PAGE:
Department Chair and Program Director Guide

Section Five – Department Meetings and Interpersonal Communication


Easy and constructive communication within the department is an important indicator of department health. Are individuals comfortable coming to the chair for assistance with individual needs? Are they comfortable talking together about issues common to the department? Are they able to disagree but still come to an acceptable resolution? Answers are what we hope for, but they don't always come naturally. This section focuses on topics that can help foster positive communication and professional relationships within the department.

Department Meetings – 5:1

Conversations about departmental matters should be forward-looking and constructive. In support of this goal, we provide the following steps to help guide department meetings.
  1. Clarify objectives: All members of the department should submit items to the meeting agenda by noon three days in advance of the meeting (e.g., noon Tuesday for a Friday meeting). Late submissions will be held over for future meetings. The meeting chair will distribute the agenda no later than noon two days in advance of the meeting (e.g., noon Wednesday for a Friday meeting) and will ensure that everyone has access to any relevant background materials. In the case of lengthy agendas, the meeting chair will have the discretion to defer non-urgent items to future meetings. If there is nothing on the agenda, the meeting chair will reach out to cancel no later than noon two days in advance of the meeting (e.g., noon Wednesday for a Friday meeting).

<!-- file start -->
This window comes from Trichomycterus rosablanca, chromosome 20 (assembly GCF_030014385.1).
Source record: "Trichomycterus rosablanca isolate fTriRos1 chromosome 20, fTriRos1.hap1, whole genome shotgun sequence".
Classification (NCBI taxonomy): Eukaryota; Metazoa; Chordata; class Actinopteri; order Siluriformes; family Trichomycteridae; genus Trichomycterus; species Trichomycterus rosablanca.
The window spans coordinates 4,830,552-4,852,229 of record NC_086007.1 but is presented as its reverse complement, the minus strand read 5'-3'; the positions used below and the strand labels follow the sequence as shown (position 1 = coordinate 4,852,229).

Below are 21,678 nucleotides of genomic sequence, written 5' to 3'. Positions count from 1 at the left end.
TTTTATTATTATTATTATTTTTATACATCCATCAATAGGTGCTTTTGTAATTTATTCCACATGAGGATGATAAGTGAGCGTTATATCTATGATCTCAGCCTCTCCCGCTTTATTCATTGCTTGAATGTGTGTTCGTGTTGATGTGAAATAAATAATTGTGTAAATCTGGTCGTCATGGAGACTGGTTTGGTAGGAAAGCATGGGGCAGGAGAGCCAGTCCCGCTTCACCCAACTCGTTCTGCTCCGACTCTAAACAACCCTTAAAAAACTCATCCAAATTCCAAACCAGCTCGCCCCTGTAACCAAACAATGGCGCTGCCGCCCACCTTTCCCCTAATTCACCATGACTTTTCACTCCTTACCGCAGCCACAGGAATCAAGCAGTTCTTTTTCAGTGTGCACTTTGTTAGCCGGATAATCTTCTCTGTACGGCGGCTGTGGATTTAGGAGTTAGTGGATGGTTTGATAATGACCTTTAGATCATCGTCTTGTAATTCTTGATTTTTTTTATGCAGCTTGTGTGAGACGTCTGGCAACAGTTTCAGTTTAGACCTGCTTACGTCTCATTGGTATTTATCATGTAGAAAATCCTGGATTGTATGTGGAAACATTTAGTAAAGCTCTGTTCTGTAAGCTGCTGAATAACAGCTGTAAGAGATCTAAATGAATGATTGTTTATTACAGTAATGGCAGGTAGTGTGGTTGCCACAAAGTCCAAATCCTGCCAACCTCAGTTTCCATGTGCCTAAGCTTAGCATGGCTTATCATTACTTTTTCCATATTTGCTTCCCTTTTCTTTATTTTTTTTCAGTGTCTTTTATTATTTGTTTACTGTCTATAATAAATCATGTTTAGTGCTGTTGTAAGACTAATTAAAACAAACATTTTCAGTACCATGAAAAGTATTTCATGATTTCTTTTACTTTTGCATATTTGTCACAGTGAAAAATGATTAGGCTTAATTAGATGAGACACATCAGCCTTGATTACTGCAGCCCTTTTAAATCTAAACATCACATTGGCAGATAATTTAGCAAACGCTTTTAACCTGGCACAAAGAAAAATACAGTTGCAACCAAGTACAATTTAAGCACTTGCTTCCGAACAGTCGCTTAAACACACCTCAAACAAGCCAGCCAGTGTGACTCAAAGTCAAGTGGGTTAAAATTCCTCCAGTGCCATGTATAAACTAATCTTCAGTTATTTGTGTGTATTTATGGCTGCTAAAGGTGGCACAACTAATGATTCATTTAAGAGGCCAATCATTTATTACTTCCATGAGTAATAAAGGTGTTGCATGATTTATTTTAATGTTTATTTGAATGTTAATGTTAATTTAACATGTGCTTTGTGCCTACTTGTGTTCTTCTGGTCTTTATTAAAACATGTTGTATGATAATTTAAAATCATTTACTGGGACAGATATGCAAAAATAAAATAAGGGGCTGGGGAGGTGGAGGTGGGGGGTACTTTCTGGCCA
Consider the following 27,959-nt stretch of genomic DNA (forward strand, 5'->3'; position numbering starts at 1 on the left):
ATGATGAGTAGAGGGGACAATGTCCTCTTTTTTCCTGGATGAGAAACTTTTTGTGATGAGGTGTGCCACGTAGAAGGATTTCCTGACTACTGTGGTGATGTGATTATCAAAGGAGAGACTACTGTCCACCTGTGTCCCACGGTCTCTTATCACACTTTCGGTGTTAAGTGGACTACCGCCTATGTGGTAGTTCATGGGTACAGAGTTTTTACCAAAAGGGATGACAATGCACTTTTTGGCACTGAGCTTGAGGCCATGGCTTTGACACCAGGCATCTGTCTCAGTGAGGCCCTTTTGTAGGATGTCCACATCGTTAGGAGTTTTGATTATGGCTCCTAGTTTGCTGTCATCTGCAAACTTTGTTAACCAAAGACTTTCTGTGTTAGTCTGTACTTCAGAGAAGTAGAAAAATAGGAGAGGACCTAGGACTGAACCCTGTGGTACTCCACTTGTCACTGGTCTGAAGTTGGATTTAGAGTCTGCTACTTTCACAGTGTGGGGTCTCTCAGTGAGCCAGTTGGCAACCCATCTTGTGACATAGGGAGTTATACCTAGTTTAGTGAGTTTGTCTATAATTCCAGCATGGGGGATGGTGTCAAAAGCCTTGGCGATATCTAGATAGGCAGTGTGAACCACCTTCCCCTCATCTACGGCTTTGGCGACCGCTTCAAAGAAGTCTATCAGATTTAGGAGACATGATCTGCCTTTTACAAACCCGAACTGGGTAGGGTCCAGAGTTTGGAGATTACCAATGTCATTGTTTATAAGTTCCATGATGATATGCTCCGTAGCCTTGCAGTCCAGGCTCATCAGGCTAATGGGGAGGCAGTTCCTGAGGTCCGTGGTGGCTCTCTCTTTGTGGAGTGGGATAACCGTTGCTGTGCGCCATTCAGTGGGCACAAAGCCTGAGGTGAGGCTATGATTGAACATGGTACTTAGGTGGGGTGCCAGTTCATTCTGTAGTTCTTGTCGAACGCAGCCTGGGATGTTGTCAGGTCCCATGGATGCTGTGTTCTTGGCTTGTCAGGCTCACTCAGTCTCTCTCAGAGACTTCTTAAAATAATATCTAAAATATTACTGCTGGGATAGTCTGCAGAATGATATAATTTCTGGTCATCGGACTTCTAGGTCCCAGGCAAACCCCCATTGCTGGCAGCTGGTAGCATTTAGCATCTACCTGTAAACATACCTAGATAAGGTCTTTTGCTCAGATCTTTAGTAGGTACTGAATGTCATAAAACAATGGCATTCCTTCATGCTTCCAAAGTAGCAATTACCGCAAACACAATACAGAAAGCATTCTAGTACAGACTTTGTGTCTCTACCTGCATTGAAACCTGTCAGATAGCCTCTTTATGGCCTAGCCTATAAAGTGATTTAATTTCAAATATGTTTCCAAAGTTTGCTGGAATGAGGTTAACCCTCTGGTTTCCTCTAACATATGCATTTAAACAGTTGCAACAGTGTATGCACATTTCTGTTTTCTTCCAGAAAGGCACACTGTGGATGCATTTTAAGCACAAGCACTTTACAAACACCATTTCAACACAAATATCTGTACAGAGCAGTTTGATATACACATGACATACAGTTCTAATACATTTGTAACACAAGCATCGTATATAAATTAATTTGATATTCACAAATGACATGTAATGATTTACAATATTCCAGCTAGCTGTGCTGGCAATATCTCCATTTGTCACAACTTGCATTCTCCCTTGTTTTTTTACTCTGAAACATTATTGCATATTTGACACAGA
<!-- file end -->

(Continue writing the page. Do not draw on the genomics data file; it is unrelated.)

2. Stay on task: The agenda should include an allocated time for each topic, which should be strictly adhered to; the meeting chair will serve as timekeeper for each meeting.
    a. Prepare in advance: Participants should review the agenda and background materials in advance of the meeting. Advance preparation will help to make the best use of meeting time, and can improve the quality of discussion.
    b. Be on time: Starting on time requires discipline by the meeting chair and participants. Arriving on time and finishing in a timely manner shows consideration and respect for colleagues and their time. (Keeping the agenda realistic is important, of course; see the note above about the meeting chair’s ability to defer agenda items.) Finally, if only 20 minutes are required to accomplish the meeting objectives, the meeting should end after only 20 minutes.
  3. Stay on topic: The meeting chair should keep the meeting agenda on topic and moving efficiently. If a colleague is monopolizing the conversation, the chair should respectfully interrupt to allow input from others. Likewise, if the discussion moves off topic, the chair should interject to defer the newly-introduced topic to a future meeting.
  4. Enforce a technology-free zone: In order to minimize distractions, only the assigned recorder should bring a laptop or other device to the meeting for the purpose of recording minutes.
  5. Treat everyone with respect: Express opinions responsibly, focusing on issues and topics at hand, not on people or differences, speaking both honestly and kindly. This is the foundation for all of the following additional expectations.